In the past two legislative sessions, Scott has made decisions that educators point to as evidence the governor favors private schools over public education.

  • Scott has asked public school districts to keep spending flat or low.
  • He has called for cuts to staff in public schools only.
  • The governor has higher penalties for districts that spend too much money — even though excess spending is often related to the high cost of tuitioning out students to private schools.
  • He has appointed three people to the Vermont State Board of Education from choice areas with direct ties to private schools.

Jeff Francis, head of the Vermont Superintendents Association, said the decisions give Scott the appearance of favoring the state’s private schools.

“I think recent actions do signal a protectionist mentality for the independent schools, and don’t support public schools in an equivalent manner,” Francis said.

Mill Moore, who is head of the Vermont Independent School Association, said private schools don’t feel as if they are getting special treatment. When education costs are cut, independent schools feel it, too, he said.

“It’s going to filter down to independent schools,” he said. “There is a linkage, it’s just not as direct.”

Sharpe said it has been “extraordinarily difficult” to fight off the administration’s constant assault on public education. “I feel like I’ve been standing in the doors of public schools, protecting them from the attacks of this administration,” he said.

Public and Private Schools are Competing for Kids

While 94 percent of Vermont students attend public schools, the population decline in rural areas of the state, especially the drop in the number of families with school-aged children, has intensified competition for students between public and private schools.

For example, Windsor High School — a public high school, surrounded by districts that have school choice — has seen a steady decline in enrollment. The public high school competes for students with Hanover High School, in New Hampshire, Thetford Academy and Sharon Academy. Royalton High School also has a shrinking student base and competes with Sharon Academy.

Moore says competition is not a universal problem in Vermont. “If there is competition,” he said, “It is on the margins, it is not a major deal.”

In February, the House Ways and Means Committee was presented with preliminary budget data showing that districts offering school choice spend as much as 40 percent more than public school districts.

The administration supports expanding school choice, despite the higher price tag. Gibbs said school choice is a draw for new families to the state.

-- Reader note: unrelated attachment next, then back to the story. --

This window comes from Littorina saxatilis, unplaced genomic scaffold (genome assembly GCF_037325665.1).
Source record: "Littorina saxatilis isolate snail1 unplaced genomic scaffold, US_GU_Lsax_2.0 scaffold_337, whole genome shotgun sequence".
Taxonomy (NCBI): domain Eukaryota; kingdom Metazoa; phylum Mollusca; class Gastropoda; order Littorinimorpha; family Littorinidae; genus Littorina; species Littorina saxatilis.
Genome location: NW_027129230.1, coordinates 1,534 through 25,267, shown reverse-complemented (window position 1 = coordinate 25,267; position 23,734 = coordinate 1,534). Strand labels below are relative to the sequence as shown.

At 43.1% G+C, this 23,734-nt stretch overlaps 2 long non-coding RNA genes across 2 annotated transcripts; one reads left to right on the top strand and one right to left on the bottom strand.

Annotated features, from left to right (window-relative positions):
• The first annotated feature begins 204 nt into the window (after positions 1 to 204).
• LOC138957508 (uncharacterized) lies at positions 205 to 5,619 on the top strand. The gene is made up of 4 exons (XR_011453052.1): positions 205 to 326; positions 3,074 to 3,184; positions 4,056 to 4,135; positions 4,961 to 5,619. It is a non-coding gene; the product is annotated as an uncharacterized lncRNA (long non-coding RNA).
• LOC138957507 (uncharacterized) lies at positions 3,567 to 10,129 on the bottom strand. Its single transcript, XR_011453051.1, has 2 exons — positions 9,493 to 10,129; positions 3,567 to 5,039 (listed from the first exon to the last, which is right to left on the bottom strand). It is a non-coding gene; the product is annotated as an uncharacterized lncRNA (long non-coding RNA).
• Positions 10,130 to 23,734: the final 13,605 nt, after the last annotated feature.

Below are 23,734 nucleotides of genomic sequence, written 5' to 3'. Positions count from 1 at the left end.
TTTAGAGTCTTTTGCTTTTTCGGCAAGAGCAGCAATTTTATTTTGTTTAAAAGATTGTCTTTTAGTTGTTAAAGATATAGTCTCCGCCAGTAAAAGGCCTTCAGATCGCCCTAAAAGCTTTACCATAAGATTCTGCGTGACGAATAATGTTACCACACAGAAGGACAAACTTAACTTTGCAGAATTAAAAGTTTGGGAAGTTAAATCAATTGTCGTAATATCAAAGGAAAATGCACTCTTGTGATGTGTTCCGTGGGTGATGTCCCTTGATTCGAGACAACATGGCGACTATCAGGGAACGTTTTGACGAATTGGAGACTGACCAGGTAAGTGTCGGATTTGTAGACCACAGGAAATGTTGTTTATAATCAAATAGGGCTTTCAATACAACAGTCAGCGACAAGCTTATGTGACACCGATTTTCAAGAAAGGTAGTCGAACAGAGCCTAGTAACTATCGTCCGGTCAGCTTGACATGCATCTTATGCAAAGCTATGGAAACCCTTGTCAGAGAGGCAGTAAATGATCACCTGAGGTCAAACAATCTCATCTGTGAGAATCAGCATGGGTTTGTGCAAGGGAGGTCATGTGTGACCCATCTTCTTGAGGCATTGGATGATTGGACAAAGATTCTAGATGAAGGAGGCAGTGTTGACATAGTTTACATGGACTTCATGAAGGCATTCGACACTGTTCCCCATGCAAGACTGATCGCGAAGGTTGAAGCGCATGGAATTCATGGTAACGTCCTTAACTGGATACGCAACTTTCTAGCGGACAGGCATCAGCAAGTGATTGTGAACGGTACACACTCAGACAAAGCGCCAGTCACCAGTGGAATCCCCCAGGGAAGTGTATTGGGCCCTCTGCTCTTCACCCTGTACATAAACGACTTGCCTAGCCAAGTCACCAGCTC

“We are open to expanding choice, providing families more flexibility, we’re open to a per pupil block grant as we indicated in the January memo, but vouchers are not the policy objective here,” he said.

Cutting Staff and Tightening Spending Thresholds

Gibbs said some boards have become paralyzed and need the guidance provided by the governor’s plan — for student-to-staff ratios and excess spending thresholds– to move forward.

Jason Gibbs

As an example, he pointed to small schools continuing to operate even though they are within a few miles of another school.

Of the 42 small schools that qualify for the state’s small schools grant (by having 20 or fewer students per grade), 16 are within 10 miles of another school, according to a list developed by the Agency of Education for the state Board of Education.

Nicole Mace, executive director of the Vermont School Boards of Education, said there are a number of similarly sized private schools that survive on taxpayer subsidized tuitioned students from public school districts. The governor’s not applying the same level of pressure to those schools, Mace said.

“The governor has been up front about the need to close small schools, but never talked about closing small independent schools in Vermont, and there are a lot,” Mace said.

An example of a small private school receiving public money is the Learn School in Lyndon. There are 18 students, in grades 8-12, two teachers and one administrator, for a staff-to-student ratio of 1 to 4.5. Under Scott’s plan, the school would not have to cut staff.

While tightening staff ratios wouldn’t affect private schools, an excess spending threshold that would double-tax school districts that spend over a designated target, would apply to every public school district, including those with school choice.